Toronto Film Review: ‘There’s Something in the Water’

September 19, 2019 12:18AM PT

Native Nova Scotian Ellen Page returns home to investigate environmental crimes against minority communities in this informative activist documentary.

Since the beginning of the Industrial Revolution, the unpleasant sights, smells and pollutants of industry have typically been located where the poor folk dwell, and police society needn’t notice. With the dawn of popular environmental consciousness about a half-century ago, it became clear that toxic byproducts with a dismayingly long shelf life and unknown (or, worse, known) health impacts were inordinately directed toward isolated minority communities with little political or monetary clout to protect themselves.

Inspired by Ingrid Waldron’s book of the same name, Ellen Page and Ian Daniel’s “There’s Something in the Water” sees that history of environmental bias continuing as it investigates three locations in Nova Scotia where industrial waste has ruined water sources and spiked cancer rates. This handmade activist documentary deals with issues relevant around the globe but will primarily be of interest to Canadian audiences. Movie star Page’s frequently on-screen presence could broaden its outreach in streaming formats.

Page is a native Nova Scotian, and the initially charming (particularly as accompanied by vintage tourist promotional clips) if ultimately rather trite bookend sequences have her musing that the picture-perfect land of her youth turns out to be hiding major injustices — something that could be said of any place, of course. She’s returned with collaborator Daniel to explore the province’s past and ongoing instances of environmental racism, which directly contradict the comforting notion that “Canada takes cares of its people.” In fact, taking care of the majority has too often meant shafting a minority, as Waldron observes. One legacy of colonialism is the tendency to locate landfills and other hazardous sites or activities near the most disenfranchised communities.

The first major stop on this brief tour is an area outside Shelburne that has the region’s largest concentration of black citizens. Though recently closed, a longtime dump situated there has contaminated well water (there are high levels of arsenic and E. coli), with outlandish cancer death rates in the immediate area surely no coincidence. Politicians have dragged feet on improving matters, even though digging a deeper community well to access clean water would cost relatively little. Local activists like Louise Delisle are more often told their complaints embarrassingly “play the race card,” rather than that their concerns are important.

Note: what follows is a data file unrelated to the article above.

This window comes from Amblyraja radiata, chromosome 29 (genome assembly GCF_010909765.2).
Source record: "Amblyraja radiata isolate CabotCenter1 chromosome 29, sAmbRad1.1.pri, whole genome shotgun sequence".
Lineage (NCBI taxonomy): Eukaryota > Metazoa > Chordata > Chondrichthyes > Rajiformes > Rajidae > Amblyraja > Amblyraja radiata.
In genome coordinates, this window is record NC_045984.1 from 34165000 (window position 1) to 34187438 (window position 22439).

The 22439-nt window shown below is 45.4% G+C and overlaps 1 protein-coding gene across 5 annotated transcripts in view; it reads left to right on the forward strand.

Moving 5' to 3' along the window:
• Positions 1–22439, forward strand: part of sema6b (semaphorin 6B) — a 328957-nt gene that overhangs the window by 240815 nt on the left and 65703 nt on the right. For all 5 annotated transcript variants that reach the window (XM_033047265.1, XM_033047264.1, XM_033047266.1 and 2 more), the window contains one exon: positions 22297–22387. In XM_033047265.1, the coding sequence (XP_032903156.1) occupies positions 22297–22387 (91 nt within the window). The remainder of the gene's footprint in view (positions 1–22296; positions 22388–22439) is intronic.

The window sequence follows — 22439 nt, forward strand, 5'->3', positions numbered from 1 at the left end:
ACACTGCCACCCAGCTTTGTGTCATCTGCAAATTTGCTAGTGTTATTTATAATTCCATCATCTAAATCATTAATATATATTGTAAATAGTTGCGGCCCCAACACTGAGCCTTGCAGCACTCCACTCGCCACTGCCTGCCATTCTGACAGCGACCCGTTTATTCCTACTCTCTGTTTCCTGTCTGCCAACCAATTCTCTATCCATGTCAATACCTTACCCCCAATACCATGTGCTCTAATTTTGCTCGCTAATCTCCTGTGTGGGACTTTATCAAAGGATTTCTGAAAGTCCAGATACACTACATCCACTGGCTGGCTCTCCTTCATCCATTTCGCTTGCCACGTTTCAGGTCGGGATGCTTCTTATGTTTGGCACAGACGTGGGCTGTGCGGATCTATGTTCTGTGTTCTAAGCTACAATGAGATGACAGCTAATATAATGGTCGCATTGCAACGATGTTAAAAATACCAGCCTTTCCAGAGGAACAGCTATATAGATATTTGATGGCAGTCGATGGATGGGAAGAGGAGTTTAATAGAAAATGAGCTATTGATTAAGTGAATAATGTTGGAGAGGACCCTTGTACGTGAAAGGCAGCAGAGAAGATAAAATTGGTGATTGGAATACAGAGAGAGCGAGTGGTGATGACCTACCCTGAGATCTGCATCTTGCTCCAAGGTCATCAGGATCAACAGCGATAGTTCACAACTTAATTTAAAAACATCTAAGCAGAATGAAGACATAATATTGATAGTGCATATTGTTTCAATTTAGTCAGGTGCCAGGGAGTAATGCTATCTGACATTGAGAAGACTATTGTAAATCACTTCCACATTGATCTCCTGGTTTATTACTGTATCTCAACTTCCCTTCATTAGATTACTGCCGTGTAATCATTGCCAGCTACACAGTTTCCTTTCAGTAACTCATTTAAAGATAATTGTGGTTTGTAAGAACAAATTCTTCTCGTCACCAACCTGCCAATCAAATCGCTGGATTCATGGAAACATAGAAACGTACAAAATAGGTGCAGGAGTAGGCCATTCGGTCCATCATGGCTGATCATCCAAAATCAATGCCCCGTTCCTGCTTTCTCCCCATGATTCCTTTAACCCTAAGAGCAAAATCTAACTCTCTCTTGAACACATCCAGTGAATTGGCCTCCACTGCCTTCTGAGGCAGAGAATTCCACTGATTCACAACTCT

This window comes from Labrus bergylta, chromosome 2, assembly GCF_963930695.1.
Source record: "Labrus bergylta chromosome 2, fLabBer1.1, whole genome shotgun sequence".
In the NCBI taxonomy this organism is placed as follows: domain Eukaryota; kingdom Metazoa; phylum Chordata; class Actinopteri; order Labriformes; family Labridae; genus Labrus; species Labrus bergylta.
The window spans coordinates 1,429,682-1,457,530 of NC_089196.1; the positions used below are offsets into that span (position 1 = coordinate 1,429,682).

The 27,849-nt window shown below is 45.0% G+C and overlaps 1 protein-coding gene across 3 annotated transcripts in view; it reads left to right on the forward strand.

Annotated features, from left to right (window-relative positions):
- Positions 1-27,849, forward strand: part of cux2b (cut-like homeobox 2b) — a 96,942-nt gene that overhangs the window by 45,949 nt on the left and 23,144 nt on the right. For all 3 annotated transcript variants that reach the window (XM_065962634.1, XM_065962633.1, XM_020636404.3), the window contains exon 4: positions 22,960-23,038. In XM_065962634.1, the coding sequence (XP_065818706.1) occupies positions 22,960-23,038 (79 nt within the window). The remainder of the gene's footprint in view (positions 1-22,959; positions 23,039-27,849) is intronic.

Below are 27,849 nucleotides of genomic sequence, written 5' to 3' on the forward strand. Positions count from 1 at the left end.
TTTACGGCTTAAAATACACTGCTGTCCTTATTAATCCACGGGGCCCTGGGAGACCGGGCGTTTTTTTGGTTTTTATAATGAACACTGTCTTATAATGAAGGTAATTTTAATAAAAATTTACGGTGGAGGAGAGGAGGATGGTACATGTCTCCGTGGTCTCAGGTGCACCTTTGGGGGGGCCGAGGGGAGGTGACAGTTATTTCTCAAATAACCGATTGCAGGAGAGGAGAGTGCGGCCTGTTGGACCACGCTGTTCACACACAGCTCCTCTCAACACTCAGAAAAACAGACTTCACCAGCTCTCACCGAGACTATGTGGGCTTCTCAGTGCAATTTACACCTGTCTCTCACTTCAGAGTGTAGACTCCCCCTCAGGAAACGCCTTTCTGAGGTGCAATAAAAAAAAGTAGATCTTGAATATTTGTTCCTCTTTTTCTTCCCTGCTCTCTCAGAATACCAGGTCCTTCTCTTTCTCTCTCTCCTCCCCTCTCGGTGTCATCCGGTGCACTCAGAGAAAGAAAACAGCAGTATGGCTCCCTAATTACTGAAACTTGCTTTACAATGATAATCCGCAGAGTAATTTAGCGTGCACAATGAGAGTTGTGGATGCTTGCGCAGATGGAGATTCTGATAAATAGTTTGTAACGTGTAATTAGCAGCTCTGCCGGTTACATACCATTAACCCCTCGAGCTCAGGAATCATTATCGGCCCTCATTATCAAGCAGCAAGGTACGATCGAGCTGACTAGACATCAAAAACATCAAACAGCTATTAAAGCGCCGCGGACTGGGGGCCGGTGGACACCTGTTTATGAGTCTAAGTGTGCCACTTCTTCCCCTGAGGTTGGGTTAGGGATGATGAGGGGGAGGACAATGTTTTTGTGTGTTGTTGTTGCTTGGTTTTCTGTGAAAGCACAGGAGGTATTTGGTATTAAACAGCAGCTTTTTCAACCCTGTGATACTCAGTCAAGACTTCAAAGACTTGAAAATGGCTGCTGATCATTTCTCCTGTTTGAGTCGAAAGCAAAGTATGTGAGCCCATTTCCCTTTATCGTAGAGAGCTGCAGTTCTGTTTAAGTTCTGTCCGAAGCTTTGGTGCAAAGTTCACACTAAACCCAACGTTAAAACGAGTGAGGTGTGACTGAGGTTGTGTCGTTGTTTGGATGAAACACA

The other two locations spotlighted are ones primarily inhabited by indigenous peoples. Michelle Francis-Denny is a native of Boat Harbor, where waste from a paper mill that opened in 1965 destroyed all the fisheries virtually overnight, despite every promise of “no impact.” Substance abuse and suicide as well as cancer rates skyrocketed as a result of the tribal population’s traditional ways being abruptly terminated.

On Mi’kmaw tribal lands not far from Halifax, a group of “grassroots grandmas” is opposing a new threat: A gas company plans to release mass quantities of salt brine into the Shubenacadie River, an apparent violation of treaty agreements. It’s pointed out that in this as in many other such cases, the government (not excluding P.M. Justin Trudeau) seems more on the side of big business interests than affected citizens.

“Water” is competently if simply crafted by what’s basically a two-person filmmaking team. Its unabashedly activist agenda is underlined by the scant representation of opposing viewpoints — it might have added some drama to hear more of politicians and corporate reps’ official excuses for harmful policies. While Page’s name will duly increase visibility for this project and its issues among those who might not otherwise notice, there’s a certain amount of typical celebrity-docu errata, with too many gratuitous shots of the thesp hugging her interviewees.

Still, if “There’s Something in the Water” isn’t the most sophisticated treatment of the issues it scrutinizes, it nonetheless makes a very convincing case for protections against environmental harm being applied equally to all members of society.

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